To Face the Tide

Middle Torch Key FL

Photo via Google Maps streetview



The fishermen drove the first kaloosh back underwater.

An isolated encounter, perhaps. Still, Mamma Joo forbade me and my sibs from clam-digging.

Then several came, eating two fisherman and injuring more.

We were scared, sure. But nobody abandons their life-home after one disaster.

The third time, two uncles died, and my sister-friend’s mamma.

Mamma Joo insisted on leaving.

Mamma Enke said her portents didn’t make sense. “Can’t run from fate. Always follows you.”

We moved upland. “We’re safe here,” Mamma Joo said. “Too shallow for kaloosh.”

Trouble is, I can sense them, inside my head. They’re getting closer.

My fate, following me.

No longer. I paddle quietly through dark waters. I’ll reach the kaloosh before they hit shore. Before they eat anyone else.

I don’t know what I did to deserve this. Hopefully this sacrifice will wash my sand clean.

Sorry I couldn’t explain, Mammas. Until the final wave, farewell.



Word count: 150. Written for this week’s What Pegman Saw challenge. Big thanks as always to Karen and Josh for hosting this great prompt! This week Pegman takes us to Middle Torch Key, FL. Click on the link to read the other stories inspired by this location — and feel free to join in and write one of your own!

World notes / gratuitous exposition dump: The characters in this story live in a fairly small and isolated society who worship yet another version of the ocean deity. The narrator naturally believes that any monster coming from the ocean is a punishment from this deity, or perhaps a challenge. The “final wave” saying refers to their religion’s eschatology: they believe that at the end of time, one great wave will cover the world, scouring all evil and sin, and washing away the dead and the living. Only the true believers will be saved, swept to the last island, where they will be reunited with their loved ones and live in harmony.



 

30 thoughts on “To Face the Tide

    • She really is, yes. And like so many teenagers in YA novels, she’s decided to go off and solve the problem on her own without telling the adults. I hope she’s right!

      Thanks for stopping by, and for the comment!

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    • Thanks Rochelle, glad you enjoyed it! And yes, if the narrator’s correct, the disaster is following her, so it’s going to keep repeating until she deals with it. The more I think about it, the more *I* want more, too.

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  1. I appreciate the notes – a nice fleshing out of back story – but didn’t feel them necessary. You’d included all we needed to know in your tiny but perfect story and I deduced the rest from the context. Lovely, sad, and a wonderful voice and language you’ve captured there. Have you read Cloud Atlas by David Mitchell? The voice reminded me of the middle section of the book, where we see a post-apocalyptic which has been reduced to a pre-industrial state. Really very good – as always 🙂
    BTW, how are you doing Joy? I’ve been ‘away’ from the blog a while. Hope you’re doing okay, that work’s not too demanding. How’s the long form writing going?

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    • Thanks Lynn — I’m glad to hear the story stands on its own without the additional background. I do enjoy sharing those snippets though, especially as I can’t get much world-building across in this micro-fiction pieces. I’m flattered to be compared to Cloud Atlas, and yes, that was one of my favorite parts of that book.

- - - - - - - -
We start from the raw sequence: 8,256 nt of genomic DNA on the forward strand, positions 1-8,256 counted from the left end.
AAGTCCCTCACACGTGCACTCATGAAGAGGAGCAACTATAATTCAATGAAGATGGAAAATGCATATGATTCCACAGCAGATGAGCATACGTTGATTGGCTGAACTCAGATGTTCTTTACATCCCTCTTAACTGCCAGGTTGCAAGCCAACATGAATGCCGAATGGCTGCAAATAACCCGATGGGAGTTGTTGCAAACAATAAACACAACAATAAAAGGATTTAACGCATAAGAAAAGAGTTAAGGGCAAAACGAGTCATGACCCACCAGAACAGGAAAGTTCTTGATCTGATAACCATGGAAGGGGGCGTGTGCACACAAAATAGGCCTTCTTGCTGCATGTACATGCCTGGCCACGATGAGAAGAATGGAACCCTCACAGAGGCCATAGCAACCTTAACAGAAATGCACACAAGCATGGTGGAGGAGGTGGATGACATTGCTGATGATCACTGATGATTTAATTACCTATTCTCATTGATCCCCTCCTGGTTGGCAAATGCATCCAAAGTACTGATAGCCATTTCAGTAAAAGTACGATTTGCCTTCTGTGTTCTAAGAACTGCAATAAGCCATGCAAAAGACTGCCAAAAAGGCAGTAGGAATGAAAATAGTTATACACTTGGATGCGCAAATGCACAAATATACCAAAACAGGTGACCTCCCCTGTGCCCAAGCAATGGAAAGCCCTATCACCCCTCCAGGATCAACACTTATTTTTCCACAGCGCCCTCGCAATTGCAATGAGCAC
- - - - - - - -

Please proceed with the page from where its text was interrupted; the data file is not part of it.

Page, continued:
I’ve been away too, between too much job-work, catching up on much-needed together time with friends, and then spending 10 days in Germany and France earlier this month. The vacation was marvelous, but unfortunately work is back to being super-demanding and stressful. In fact, I have a report I have to work on now instead of getting any personal writing done on this Sunday, which has been the case for a while now. Which means the long-form writing isn’t going well at all; a few notes here and there, that’s it. Hoping to find more time to write once we finish up a couple key projects, but then, I think I’ve been saying that since last September…

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      • You are always soooo busy! And fitting in trips to Europe too? wow, impressive. I’m lucky enough to not-quite work full time (long days when I’m in but they leave me two days a week to write). I know how very, very fortunate I am. Fingers crossed things will calm down for you and some spare time will come your way – before next September! 🙂

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      • I keep telling myself I just need to be better at time management, and maybe that’s true. But then also, if I haven’t gotten better at time management by now…? LOL! Well, making the best of it.

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    • Yes indeed — “monsters be here”! But then when they come right up to your village and start eating people, it’s time to relocate to another part of the map. Funny, I had one outcome in mind when I first wrote it, but the more I think about it, the more I wonder if the girl will try to fight back — or perhaps has some as-yet-untested power to control the kaloosh. Could be! Thanks for the great comment.

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    • Just like the sky god worshipers “naturally” believe that everything falling from the sky is a sign, yep! Glad you enjoyed it Karen. I can’t help myself with these “extra” explanations. It was all I could do to restrain myself and not explain the whole gender norm / family structure of the society, lol!

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